Radiation not likely to reach Central America, say officials

March 15, 2011

Central American government officials ruled out any immediate impact on the region’s environment from the ongoing nuclear crisis in Japan, but they did say they would remain alert to potential changes that could require “action.”

The 9.0-magnitude earthquake and resulting tsunami that ripped apart northern Japan on March 11 crippled the Fukushima nuclear plant, causing serious damage to the site’s six reactors and prompting global fears of a massive radioactive leak that is already being felt as far away as Tokyo.

“Radioactive leaks at the Japanese plant may actually increase the world’s radioactivity levels, but not enough to become a public health issue [in Central America],” said Carlos Madrigal, of Costa Rica’s National Nuclear Energy Commission.

Constant monitoring of radioactivity in Central America takes place in Mexico, where a specialized lab belonging to the International Atomic Energy Agency (IAEA) wires reports to Costa Rica’s Health Ministry.

El Salvador’s environment minister, Hermán Rosa, said that although it is unlikely a radiation cloud from Japan would reach Central America, it could affect the Northern Hemisphere.

“Because of wind patterns, it is possible that [radiation] could affect… Alaska, Canada and the U.S.,” Rosa told a local TV news station.

Rosa acknowledged that Salvadoran officials are closely monitoring events, and would take the appropriate actions if needed.

For now, there appears to be little else to do but wait. “It is very difficult to evaluate,” says Nicaragua’s environment vice minister, Roberto Araquistain, referring to the disaster’s global impact.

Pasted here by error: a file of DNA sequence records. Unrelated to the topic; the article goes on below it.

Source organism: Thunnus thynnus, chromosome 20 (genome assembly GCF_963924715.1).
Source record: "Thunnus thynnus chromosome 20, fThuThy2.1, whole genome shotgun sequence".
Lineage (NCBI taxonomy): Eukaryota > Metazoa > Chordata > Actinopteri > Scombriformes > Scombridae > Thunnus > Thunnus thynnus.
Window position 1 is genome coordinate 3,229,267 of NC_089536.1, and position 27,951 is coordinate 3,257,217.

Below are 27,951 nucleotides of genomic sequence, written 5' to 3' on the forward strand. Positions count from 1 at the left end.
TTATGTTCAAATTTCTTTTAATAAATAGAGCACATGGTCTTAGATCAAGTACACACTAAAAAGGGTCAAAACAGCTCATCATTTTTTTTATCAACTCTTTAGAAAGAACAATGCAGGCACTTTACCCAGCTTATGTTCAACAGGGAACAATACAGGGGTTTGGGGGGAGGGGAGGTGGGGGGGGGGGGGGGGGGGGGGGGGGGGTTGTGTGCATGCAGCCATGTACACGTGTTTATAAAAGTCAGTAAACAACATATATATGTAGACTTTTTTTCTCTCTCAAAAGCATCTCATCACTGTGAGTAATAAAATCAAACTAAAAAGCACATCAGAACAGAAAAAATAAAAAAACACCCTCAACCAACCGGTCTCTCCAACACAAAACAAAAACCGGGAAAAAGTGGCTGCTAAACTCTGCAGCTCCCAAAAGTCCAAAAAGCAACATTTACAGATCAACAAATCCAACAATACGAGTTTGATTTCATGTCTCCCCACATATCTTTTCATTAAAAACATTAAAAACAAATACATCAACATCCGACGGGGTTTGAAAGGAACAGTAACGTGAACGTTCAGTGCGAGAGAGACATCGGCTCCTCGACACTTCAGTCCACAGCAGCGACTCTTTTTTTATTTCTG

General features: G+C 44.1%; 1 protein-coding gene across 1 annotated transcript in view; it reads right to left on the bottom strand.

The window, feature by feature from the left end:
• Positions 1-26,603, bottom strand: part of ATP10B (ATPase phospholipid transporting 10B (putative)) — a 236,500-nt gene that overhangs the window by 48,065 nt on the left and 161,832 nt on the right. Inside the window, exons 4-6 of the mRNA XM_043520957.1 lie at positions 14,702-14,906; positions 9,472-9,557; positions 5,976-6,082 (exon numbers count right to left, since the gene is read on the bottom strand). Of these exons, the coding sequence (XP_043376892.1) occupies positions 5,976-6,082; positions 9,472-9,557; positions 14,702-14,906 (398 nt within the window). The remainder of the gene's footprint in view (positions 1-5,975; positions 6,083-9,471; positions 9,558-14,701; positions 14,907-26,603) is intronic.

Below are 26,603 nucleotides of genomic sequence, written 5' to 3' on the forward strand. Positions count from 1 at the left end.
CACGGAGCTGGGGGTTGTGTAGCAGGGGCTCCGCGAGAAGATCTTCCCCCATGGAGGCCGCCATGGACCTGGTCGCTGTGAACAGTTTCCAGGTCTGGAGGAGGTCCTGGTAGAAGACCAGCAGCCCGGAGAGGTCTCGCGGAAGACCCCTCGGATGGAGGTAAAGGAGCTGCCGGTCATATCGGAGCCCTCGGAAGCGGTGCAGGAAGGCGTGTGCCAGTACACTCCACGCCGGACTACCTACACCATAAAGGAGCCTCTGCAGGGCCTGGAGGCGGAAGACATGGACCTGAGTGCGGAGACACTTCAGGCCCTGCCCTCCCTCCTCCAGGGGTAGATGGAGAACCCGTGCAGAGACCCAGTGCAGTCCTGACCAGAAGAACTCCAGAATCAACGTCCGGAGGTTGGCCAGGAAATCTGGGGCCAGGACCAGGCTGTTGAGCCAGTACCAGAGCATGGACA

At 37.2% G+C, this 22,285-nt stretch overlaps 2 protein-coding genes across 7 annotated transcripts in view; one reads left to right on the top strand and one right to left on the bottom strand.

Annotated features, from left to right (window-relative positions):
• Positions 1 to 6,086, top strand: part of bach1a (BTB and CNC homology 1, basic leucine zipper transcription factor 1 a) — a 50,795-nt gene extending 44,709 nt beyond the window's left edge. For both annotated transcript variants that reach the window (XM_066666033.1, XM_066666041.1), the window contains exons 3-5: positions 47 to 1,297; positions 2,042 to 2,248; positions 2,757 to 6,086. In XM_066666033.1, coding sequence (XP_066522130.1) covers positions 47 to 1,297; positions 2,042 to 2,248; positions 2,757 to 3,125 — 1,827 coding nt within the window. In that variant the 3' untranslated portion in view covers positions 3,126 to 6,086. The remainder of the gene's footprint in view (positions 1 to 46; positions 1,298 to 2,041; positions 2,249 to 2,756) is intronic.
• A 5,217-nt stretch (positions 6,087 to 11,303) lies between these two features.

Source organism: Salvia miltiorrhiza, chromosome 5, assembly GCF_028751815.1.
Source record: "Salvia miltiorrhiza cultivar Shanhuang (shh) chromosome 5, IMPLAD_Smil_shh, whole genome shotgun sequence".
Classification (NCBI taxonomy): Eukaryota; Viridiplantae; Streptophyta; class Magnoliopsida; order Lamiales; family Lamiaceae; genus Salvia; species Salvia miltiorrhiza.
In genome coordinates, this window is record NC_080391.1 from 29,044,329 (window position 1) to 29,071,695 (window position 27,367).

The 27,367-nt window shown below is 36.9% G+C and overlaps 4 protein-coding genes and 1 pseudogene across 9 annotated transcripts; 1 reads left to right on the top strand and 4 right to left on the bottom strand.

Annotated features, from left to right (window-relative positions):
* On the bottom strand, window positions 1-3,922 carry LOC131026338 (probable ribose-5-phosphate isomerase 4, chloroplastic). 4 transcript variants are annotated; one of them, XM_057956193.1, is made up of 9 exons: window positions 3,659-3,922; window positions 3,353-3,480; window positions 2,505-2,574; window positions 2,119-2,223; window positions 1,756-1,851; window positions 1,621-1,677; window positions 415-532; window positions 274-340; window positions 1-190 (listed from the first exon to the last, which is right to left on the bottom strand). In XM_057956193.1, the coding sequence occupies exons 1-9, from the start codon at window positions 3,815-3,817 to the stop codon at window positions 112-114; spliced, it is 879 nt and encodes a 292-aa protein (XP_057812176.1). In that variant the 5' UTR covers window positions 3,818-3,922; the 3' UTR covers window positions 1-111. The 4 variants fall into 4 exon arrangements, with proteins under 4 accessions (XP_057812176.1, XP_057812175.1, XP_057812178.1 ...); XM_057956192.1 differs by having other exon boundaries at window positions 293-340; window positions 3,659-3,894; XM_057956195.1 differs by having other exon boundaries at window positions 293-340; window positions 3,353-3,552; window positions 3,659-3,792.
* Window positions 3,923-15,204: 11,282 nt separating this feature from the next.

“All of this has an impact on biodiversity. Radiation can cause significant changes, so that’s troubling. (…) We’re all waiting to see what the world’s scientists are going to do to prevent this from having a much bigger impact,” Araquistain said.

Japan’s nuclear crisis has been ranked a six on a seven-level scale used to measure nuclear accidents. The issue has raised serious concerns across the globe about potential fallout – and the future of nuclear energy in general. Last week, Germany temporarily shut down seven reactors and announced safety checks would be carried out in the remaining ones.

In a 2008 U.S. diplomatic cable leaked to Britain’s Daily Telegraph by WikiLeaks, the International Atomic Energy Agency warned the Japanese government that its safety guidelines for nuclear plants were outdated, and that there was concern that its nuclear reactors might not withstand earthquakes greater than a 7.0 magnitude on the Richter scale, AFP reported.

A separate cable in 2006 claimed that the Japanese government opposed a court order to shut down a nuclear plant over similar concerns.

The European Commission recommended that European Union members importing food from Japan to be vigilant and avoid importing food that could potentially be contaminated with radiation. Central American leaders are weighing similar measures.

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